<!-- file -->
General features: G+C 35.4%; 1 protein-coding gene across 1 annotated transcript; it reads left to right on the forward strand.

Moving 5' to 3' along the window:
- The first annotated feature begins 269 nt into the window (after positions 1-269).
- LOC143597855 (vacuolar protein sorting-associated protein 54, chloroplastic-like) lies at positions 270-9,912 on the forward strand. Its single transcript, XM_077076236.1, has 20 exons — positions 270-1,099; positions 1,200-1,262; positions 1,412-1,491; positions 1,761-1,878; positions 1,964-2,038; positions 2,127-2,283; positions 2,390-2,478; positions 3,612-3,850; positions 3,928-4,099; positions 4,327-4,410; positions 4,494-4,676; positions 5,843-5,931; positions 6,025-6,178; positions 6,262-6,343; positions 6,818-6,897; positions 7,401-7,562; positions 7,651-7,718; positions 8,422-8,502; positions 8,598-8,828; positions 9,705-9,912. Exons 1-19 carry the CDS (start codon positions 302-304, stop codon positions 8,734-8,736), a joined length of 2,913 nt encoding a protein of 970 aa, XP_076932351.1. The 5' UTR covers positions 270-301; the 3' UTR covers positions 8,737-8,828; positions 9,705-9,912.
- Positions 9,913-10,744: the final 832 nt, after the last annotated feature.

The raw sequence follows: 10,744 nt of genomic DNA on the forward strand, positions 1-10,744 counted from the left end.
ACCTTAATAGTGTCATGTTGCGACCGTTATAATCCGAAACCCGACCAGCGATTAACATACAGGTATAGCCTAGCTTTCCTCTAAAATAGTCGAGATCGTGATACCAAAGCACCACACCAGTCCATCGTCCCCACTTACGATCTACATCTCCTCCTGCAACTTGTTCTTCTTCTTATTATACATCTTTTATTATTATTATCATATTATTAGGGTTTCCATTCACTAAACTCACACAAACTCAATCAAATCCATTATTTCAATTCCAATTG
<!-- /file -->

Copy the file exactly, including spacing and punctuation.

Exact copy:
General features: G+C 35.4%; 1 protein-coding gene across 1 annotated transcript; it reads left to right on the forward strand.

Moving 5' to 3' along the window:
- The first annotated feature begins 269 nt into the window (after positions 1-269).
- LOC143597855 (vacuolar protein sorting-associated protein 54, chloroplastic-like) lies at positions 270-9,912 on the forward strand. Its single transcript, XM_077076236.1, has 20 exons — positions 270-1,099; positions 1,200-1,262; positions 1,412-1,491; positions 1,761-1,878; positions 1,964-2,038; positions 2,127-2,283; positions 2,390-2,478; positions 3,612-3,850; positions 3,928-4,099; positions 4,327-4,410; positions 4,494-4,676; positions 5,843-5,931; positions 6,025-6,178; positions 6,262-6,343; positions 6,818-6,897; positions 7,401-7,562; positions 7,651-7,718; positions 8,422-8,502; positions 8,598-8,828; positions 9,705-9,912. Exons 1-19 carry the CDS (start codon positions 302-304, stop codon positions 8,734-8,736), a joined length of 2,913 nt encoding a protein of 970 aa, XP_076932351.1. The 5' UTR covers positions 270-301; the 3' UTR covers positions 8,737-8,828; positions 9,705-9,912.
- Positions 9,913-10,744: the final 832 nt, after the last annotated feature.

The raw sequence follows: 10,744 nt of genomic DNA on the forward strand, positions 1-10,744 counted from the left end.
ACCTTAATAGTGTCATGTTGCGACCGTTATAATCCGAAACCCGACCAGCGATTAACATACAGGTATAGCCTAGCTTTCCTCTAAAATAGTCGAGATCGTGATACCAAAGCACCACACCAGTCCATCGTCCCCACTTACGATCTACATCTCCTCCTGCAACTTGTTCTTCTTCTTATTATACATCTTTTATTATTATTATCATATTATTAGGGTTTCCATTCACTAAACTCACACAAACTCAATCAAATCCATTATTTCAATTCCAATTG